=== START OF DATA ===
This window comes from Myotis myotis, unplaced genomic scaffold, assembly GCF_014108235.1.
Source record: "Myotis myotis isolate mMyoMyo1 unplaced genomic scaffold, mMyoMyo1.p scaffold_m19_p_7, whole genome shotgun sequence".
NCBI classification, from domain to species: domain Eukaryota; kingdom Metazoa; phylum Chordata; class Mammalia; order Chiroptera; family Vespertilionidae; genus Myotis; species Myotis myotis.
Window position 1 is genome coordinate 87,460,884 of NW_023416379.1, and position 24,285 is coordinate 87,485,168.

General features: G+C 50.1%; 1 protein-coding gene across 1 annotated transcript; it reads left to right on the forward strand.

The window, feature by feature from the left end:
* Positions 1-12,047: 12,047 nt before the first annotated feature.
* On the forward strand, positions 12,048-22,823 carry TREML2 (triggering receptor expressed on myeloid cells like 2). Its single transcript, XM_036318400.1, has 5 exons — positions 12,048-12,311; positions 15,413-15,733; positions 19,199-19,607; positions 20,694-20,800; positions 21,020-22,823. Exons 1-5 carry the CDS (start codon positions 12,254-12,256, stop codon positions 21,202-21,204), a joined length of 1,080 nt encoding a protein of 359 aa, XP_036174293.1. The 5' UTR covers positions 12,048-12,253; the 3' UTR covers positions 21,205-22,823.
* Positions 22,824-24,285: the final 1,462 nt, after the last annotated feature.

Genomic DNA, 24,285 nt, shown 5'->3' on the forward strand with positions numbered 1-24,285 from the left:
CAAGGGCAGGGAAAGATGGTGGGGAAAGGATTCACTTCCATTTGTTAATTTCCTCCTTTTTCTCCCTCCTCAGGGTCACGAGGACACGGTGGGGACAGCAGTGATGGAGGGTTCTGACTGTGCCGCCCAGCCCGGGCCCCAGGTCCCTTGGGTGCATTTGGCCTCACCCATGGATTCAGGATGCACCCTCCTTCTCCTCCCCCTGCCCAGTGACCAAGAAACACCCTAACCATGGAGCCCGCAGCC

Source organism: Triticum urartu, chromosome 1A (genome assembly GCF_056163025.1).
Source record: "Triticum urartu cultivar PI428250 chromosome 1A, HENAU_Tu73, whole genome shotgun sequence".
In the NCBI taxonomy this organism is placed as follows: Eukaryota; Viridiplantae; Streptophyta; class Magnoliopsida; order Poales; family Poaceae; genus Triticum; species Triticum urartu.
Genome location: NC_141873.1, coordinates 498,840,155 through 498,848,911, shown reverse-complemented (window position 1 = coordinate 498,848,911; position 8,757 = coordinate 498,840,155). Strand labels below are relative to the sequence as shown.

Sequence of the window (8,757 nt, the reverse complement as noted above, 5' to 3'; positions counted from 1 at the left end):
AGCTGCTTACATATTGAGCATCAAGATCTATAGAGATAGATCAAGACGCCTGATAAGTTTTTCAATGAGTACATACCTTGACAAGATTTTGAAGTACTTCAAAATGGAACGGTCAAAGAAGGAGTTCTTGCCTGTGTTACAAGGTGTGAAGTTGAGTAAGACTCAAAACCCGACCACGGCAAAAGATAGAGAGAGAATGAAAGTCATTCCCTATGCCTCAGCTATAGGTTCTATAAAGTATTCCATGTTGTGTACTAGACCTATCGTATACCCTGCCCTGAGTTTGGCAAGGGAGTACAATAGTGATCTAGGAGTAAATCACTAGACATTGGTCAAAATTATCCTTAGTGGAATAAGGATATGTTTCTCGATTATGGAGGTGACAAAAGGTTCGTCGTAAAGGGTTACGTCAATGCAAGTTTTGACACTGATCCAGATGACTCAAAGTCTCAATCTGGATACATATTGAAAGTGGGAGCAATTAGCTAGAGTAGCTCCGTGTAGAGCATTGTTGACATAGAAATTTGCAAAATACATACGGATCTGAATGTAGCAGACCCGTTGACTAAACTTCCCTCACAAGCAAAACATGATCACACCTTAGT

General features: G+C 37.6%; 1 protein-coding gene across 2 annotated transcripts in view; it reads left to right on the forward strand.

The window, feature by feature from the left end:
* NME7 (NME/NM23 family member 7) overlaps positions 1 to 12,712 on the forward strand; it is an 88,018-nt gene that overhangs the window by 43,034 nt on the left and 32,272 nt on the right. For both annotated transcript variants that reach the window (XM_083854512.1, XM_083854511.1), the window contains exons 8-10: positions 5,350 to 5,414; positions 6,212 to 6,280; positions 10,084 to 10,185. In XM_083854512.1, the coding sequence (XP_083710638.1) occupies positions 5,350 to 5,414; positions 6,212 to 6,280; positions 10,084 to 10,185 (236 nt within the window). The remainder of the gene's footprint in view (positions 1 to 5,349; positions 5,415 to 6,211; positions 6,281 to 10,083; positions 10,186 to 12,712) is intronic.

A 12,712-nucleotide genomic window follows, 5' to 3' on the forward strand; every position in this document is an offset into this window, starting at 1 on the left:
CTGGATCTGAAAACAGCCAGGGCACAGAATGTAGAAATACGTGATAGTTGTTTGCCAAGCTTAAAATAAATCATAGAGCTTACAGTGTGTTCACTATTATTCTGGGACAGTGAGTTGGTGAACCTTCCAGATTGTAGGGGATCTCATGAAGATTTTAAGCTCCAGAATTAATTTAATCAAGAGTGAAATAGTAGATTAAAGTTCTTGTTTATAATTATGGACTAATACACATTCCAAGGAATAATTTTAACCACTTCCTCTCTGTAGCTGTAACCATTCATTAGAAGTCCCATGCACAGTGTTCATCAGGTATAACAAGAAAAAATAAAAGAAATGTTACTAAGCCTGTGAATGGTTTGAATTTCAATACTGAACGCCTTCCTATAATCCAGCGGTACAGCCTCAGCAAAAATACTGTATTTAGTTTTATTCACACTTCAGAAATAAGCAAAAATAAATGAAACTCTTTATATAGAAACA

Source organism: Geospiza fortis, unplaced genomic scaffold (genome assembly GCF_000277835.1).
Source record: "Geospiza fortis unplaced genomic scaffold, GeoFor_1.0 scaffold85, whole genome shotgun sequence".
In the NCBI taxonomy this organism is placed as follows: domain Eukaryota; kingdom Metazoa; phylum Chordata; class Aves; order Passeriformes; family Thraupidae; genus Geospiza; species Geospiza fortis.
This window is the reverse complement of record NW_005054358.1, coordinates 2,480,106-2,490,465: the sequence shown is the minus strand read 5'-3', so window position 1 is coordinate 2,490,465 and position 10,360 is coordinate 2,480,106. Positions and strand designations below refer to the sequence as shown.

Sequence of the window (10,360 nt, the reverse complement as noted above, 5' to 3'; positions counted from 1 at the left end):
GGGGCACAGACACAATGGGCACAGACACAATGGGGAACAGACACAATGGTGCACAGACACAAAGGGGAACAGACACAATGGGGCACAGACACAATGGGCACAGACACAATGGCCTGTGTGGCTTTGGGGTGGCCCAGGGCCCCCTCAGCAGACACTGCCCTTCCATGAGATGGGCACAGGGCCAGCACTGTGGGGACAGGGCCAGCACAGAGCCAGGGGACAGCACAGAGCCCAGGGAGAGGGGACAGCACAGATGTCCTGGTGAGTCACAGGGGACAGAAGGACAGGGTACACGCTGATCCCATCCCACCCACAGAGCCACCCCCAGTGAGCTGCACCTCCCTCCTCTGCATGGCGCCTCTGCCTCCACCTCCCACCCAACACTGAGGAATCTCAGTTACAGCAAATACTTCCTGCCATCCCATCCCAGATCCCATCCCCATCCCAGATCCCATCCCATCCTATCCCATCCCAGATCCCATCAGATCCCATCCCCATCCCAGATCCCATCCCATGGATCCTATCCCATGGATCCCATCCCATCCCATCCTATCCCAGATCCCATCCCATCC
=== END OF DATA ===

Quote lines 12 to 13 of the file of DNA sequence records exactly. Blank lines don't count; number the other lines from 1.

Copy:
Source organism: Triticum urartu, chromosome 1A (genome assembly GCF_056163025.1).
Source record: "Triticum urartu cultivar PI428250 chromosome 1A, HENAU_Tu73, whole genome shotgun sequence".